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I Believe … Living the Apostles Creed, by Lester De Koster. Grand Rapids, MI: Christian’s Library Press, Inc., 1996. 174 pp. $14.95 (cloth). [Reviewed by the editor.]

Reformed thinker, teacher, and author Lester De Koster has written a brief, popular explanation of the twelve articles of the Apostles’ Creed. His addressing the work to his grandchildren lends simplicity, clarity, and urgency to the exposition of this summary of the Christian faith.

Much of the doctrinal instruction is sound, and much of the practical application (with which the book abounds) is godly. Defending the reality of the virgin birth as a miraculous conception and birth against the denial of it by modernism, De Koster writes:

Jesus Christ had to be conceived by the Holy Spirit because human generation, since the Fall, is not fitted to produce anyone who can be true Savior and Lord. And the Savior must be born of a virgin to escape inheriting the depravity which natural descent imposes upon all mankind. Those who dispute or decry these miracles only demonstrate just how necessary they were. It is to cure just such blindness that Jesus came the way God miraculously provided (p. 95).


The mode of Jesus’ incarnation illumines the mode of our own re-birth into the kingdom of God. Just as a virgin cannot naturally bring forth new life, so we by nature cannot regenerate ourselves (p. 96).

Into the explanation, De Koster weaves many apt quotations from Scripture. His grandchildren must learn that the faith of the church is biblical.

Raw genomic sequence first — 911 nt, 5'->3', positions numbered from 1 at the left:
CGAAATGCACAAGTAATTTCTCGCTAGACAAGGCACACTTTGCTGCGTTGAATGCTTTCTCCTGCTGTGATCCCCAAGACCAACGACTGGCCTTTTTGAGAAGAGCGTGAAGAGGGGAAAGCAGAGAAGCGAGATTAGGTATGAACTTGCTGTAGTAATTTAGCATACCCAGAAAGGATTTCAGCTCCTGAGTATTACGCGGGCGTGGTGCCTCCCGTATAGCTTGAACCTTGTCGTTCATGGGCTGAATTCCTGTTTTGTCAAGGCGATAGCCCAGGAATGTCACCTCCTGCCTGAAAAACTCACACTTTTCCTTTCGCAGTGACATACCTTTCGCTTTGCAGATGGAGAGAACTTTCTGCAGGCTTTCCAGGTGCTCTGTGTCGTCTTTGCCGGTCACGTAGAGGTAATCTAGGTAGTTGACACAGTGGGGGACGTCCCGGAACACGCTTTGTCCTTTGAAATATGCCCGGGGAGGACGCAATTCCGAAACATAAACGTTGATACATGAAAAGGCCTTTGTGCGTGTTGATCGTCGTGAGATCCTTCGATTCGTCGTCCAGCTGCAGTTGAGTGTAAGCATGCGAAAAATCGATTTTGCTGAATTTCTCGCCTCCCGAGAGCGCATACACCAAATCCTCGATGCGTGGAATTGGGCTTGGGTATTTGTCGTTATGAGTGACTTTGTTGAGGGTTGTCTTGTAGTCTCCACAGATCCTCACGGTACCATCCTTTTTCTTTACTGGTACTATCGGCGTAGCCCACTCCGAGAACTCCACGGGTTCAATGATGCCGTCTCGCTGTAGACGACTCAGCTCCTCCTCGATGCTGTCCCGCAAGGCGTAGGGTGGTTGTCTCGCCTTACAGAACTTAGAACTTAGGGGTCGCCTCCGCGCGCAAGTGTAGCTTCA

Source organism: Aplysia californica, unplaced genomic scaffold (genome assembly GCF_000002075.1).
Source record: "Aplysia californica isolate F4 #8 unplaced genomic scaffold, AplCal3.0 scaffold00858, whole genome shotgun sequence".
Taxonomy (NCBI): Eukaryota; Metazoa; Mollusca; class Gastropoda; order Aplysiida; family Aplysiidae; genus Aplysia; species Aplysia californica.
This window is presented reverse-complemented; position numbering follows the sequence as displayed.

Erudite scholar that he is, the author also makes judicious references to extra-biblical literature and to secular philosophies. This enhances the work. Every Christian should be reminded, in connection with God’s miraculous gift of the Savior in a virgin conception, that

ideologies like Marxism, Fascism, Nazism and assorted lesser delusions all have one notion in common, namely that the human being can redeem, can reform, can refashion himself. The goal of ideologies is creation of a “new man” (p. 94).

There is sharp attack also on some of the errors that undermine the faith within evangelical and Reformed churches today: theistic evolution; the feminism “which degrades home-building as ‘kitchen slavery'”; the charismatic movement; and others.

The book, however, is seriously flawed. Works and working are made the main theme of an exposition of the church’s faith. Then the relationship between faith and works is misconceived. The Reformed confessions view the good works of believers as arising out of faith (Heid. Cat., Q. 91). The motive of their performance is faith’s thankfulness for gracious redemption (Heid. Cat., Q. 86).

At best, De Koster fears that faith may cripple a life of good works; at worst, he views good works as an aspect of salvation alongside faith. Twice, he questions whether salvation is by faith alone. Both times, he erroneously accuses Luther of mistranslating Romans 5:1 as “by faith alone” (the text in question is, in reality, Rom. 3:28; the translation of this text with “allein” was correct, demanded by the contrast in the text itself). When De Koster comes to explain the necessity of good works in the light of gracious salvation, he makes salvation conditional upon our working. He asserts that we must “qualify” for salvation by working, as though this conception differs from the notion of merit (see pp. 17-21).